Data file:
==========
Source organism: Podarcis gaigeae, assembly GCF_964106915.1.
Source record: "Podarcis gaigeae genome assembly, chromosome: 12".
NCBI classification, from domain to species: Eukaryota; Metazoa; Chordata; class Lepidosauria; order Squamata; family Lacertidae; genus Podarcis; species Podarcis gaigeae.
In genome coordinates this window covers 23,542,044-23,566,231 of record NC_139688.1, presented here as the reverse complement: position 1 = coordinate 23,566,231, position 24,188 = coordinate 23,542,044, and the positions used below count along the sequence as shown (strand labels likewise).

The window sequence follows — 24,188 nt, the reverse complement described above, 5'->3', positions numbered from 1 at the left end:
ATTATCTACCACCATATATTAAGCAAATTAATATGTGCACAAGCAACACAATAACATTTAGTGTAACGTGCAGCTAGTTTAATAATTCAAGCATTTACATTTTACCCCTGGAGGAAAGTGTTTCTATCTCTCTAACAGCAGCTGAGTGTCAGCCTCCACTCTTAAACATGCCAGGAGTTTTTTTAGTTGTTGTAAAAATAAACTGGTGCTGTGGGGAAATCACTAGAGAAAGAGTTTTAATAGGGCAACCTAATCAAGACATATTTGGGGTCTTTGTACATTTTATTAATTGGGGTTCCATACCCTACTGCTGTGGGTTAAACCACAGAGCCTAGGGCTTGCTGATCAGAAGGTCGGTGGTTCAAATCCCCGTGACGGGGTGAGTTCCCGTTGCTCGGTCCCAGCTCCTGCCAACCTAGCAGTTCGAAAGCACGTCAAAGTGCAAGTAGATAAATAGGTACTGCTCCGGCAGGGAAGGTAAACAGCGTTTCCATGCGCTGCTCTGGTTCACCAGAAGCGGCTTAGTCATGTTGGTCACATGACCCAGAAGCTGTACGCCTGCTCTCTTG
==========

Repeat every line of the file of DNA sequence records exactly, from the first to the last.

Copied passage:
Source organism: Podarcis gaigeae, assembly GCF_964106915.1.
Source record: "Podarcis gaigeae genome assembly, chromosome: 12".
NCBI classification, from domain to species: Eukaryota; Metazoa; Chordata; class Lepidosauria; order Squamata; family Lacertidae; genus Podarcis; species Podarcis gaigeae.
In genome coordinates this window covers 23,542,044-23,566,231 of record NC_139688.1, presented here as the reverse complement: position 1 = coordinate 23,566,231, position 24,188 = coordinate 23,542,044, and the positions used below count along the sequence as shown (strand labels likewise).

The window sequence follows — 24,188 nt, the reverse complement described above, 5'->3', positions numbered from 1 at the left end:
ATTATCTACCACCATATATTAAGCAAATTAATATGTGCACAAGCAACACAATAACATTTAGTGTAACGTGCAGCTAGTTTAATAATTCAAGCATTTACATTTTACCCCTGGAGGAAAGTGTTTCTATCTCTCTAACAGCAGCTGAGTGTCAGCCTCCACTCTTAAACATGCCAGGAGTTTTTTTAGTTGTTGTAAAAATAAACTGGTGCTGTGGGGAAATCACTAGAGAAAGAGTTTTAATAGGGCAACCTAATCAAGACATATTTGGGGTCTTTGTACATTTTATTAATTGGGGTTCCATACCCTACTGCTGTGGGTTAAACCACAGAGCCTAGGGCTTGCTGATCAGAAGGTCGGTGGTTCAAATCCCCGTGACGGGGTGAGTTCCCGTTGCTCGGTCCCAGCTCCTGCCAACCTAGCAGTTCGAAAGCACGTCAAAGTGCAAGTAGATAAATAGGTACTGCTCCGGCAGGGAAGGTAAACAGCGTTTCCATGCGCTGCTCTGGTTCACCAGAAGCGGCTTAGTCATGTTGGTCACATGACCCAGAAGCTGTACGCCTGCTCTCTTG